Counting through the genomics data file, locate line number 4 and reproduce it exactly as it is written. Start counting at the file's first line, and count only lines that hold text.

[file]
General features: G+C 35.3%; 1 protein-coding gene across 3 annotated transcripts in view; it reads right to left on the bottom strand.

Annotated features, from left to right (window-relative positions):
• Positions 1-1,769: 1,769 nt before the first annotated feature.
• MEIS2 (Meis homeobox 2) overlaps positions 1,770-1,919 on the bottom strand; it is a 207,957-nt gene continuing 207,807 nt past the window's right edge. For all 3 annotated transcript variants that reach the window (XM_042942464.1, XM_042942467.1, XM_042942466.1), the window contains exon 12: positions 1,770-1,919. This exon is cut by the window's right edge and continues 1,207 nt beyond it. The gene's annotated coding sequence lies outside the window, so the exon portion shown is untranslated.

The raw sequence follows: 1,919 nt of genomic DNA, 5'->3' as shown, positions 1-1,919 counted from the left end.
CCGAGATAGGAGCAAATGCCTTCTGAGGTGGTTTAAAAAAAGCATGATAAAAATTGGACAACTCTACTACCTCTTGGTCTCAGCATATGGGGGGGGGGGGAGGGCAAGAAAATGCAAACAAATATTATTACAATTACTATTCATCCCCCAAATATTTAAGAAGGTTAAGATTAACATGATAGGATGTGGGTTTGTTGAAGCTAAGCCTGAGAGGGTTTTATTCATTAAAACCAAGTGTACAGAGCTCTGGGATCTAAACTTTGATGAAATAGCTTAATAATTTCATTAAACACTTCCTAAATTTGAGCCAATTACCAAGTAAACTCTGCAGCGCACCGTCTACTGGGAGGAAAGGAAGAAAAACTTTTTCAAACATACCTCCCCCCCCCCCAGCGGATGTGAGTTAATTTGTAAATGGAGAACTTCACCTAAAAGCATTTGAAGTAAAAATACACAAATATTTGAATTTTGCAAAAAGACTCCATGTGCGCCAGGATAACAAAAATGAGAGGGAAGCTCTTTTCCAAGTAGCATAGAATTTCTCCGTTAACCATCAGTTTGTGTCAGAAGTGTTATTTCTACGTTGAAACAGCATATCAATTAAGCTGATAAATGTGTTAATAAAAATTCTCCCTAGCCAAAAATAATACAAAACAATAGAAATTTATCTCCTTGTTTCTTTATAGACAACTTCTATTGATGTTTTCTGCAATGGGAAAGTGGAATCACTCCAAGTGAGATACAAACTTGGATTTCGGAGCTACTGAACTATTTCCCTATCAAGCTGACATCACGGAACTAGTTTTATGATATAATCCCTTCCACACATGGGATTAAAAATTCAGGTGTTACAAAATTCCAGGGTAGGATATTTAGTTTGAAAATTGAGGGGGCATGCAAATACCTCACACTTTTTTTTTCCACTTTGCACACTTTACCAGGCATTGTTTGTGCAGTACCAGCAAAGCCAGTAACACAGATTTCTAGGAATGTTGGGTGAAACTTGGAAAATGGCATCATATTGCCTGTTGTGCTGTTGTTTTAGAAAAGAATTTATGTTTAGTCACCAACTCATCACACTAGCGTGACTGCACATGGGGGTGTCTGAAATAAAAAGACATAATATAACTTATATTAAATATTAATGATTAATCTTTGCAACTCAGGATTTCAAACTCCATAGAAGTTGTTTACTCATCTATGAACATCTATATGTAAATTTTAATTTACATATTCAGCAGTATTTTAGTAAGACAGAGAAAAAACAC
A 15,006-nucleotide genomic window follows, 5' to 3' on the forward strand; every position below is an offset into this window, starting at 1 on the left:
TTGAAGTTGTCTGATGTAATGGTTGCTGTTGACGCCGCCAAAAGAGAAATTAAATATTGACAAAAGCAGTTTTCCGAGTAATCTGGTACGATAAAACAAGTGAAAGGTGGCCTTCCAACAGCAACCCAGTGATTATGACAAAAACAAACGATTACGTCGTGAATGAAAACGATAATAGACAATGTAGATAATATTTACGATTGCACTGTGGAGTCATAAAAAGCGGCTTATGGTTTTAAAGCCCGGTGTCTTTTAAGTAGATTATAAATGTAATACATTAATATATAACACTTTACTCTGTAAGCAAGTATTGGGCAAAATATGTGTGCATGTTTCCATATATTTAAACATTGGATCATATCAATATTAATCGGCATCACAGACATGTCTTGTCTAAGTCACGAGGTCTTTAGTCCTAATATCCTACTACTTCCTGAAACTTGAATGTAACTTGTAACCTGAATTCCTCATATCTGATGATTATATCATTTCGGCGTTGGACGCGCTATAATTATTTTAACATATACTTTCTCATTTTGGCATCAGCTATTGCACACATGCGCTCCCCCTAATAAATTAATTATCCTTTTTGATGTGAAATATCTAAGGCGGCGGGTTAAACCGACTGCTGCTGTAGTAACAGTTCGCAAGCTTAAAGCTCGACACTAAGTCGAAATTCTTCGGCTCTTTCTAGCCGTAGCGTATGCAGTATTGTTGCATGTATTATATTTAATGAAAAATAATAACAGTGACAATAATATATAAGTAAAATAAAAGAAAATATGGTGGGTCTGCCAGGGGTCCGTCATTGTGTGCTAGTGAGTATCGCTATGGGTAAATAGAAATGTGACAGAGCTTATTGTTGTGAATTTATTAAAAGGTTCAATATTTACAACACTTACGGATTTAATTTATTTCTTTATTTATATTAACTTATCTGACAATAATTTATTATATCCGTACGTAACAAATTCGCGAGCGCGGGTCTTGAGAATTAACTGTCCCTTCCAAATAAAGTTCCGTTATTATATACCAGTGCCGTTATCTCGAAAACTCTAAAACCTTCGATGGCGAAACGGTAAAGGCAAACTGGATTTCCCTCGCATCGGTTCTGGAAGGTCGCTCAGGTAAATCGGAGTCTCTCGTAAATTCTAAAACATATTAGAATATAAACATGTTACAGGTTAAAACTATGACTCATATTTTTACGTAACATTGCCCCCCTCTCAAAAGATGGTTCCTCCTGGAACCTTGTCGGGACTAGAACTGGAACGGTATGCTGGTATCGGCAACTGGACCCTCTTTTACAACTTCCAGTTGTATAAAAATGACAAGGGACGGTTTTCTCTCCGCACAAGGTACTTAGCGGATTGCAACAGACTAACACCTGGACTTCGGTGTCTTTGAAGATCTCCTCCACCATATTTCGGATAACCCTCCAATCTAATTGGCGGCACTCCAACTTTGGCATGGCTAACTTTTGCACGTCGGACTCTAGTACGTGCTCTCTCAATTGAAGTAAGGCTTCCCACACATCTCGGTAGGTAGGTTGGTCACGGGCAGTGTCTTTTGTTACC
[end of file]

• MEIS2 (Meis homeobox 2) overlaps positions 1,770-1,919 on the bottom strand; it is a 207,957-nt gene continuing 207,807 nt past the window's right edge. For all 3 annotated transcript variants that reach the window (XM_042942464.1, XM_042942467.1, XM_042942466.1), the window contains exon 12: positions 1,770-1,919. This exon is cut by the window's right edge and continues 1,207 nt beyond it. The gene's annotated coding sequence lies outside the window, so the exon portion shown is untranslated.